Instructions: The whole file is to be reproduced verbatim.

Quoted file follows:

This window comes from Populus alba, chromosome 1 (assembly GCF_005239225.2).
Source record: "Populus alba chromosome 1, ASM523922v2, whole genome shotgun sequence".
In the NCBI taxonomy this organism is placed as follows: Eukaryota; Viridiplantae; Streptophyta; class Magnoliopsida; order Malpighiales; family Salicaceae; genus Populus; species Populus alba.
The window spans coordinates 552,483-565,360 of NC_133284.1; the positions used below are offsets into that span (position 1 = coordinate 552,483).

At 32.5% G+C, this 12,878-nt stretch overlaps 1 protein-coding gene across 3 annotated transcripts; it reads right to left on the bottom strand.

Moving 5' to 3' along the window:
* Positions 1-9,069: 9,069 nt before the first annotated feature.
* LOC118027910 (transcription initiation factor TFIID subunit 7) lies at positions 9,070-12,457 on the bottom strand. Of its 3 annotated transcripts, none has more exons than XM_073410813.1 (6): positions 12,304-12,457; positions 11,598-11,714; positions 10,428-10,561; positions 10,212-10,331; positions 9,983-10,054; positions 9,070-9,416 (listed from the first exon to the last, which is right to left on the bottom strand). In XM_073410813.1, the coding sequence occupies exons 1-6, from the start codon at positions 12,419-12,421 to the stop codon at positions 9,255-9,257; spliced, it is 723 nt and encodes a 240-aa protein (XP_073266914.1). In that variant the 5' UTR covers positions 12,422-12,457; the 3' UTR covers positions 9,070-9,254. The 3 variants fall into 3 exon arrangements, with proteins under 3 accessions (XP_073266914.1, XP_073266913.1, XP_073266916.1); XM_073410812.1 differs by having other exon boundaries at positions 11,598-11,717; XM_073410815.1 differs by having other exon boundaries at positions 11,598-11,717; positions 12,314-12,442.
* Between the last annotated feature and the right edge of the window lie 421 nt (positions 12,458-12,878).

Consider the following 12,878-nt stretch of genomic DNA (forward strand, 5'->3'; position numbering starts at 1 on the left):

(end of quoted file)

This window comes from Populus alba, chromosome 1 (assembly GCF_005239225.2).
Source record: "Populus alba chromosome 1, ASM523922v2, whole genome shotgun sequence".
In the NCBI taxonomy this organism is placed as follows: Eukaryota; Viridiplantae; Streptophyta; class Magnoliopsida; order Malpighiales; family Salicaceae; genus Populus; species Populus alba.
The window spans coordinates 552,483-565,360 of NC_133284.1; the positions used below are offsets into that span (position 1 = coordinate 552,483).

At 32.5% G+C, this 12,878-nt stretch overlaps 1 protein-coding gene across 3 annotated transcripts; it reads right to left on the bottom strand.

Moving 5' to 3' along the window:
* Positions 1-9,069: 9,069 nt before the first annotated feature.
* LOC118027910 (transcription initiation factor TFIID subunit 7) lies at positions 9,070-12,457 on the bottom strand. Of its 3 annotated transcripts, none has more exons than XM_073410813.1 (6): positions 12,304-12,457; positions 11,598-11,714; positions 10,428-10,561; positions 10,212-10,331; positions 9,983-10,054; positions 9,070-9,416 (listed from the first exon to the last, which is right to left on the bottom strand). In XM_073410813.1, the coding sequence occupies exons 1-6, from the start codon at positions 12,419-12,421 to the stop codon at positions 9,255-9,257; spliced, it is 723 nt and encodes a 240-aa protein (XP_073266914.1). In that variant the 5' UTR covers positions 12,422-12,457; the 3' UTR covers positions 9,070-9,254. The 3 variants fall into 3 exon arrangements, with proteins under 3 accessions (XP_073266914.1, XP_073266913.1, XP_073266916.1); XM_073410812.1 differs by having other exon boundaries at positions 11,598-11,717; XM_073410815.1 differs by having other exon boundaries at positions 11,598-11,717; positions 12,314-12,442.
* Between the last annotated feature and the right edge of the window lie 421 nt (positions 12,458-12,878).

Consider the following 12,878-nt stretch of genomic DNA (forward strand, 5'->3'; position numbering starts at 1 on the left):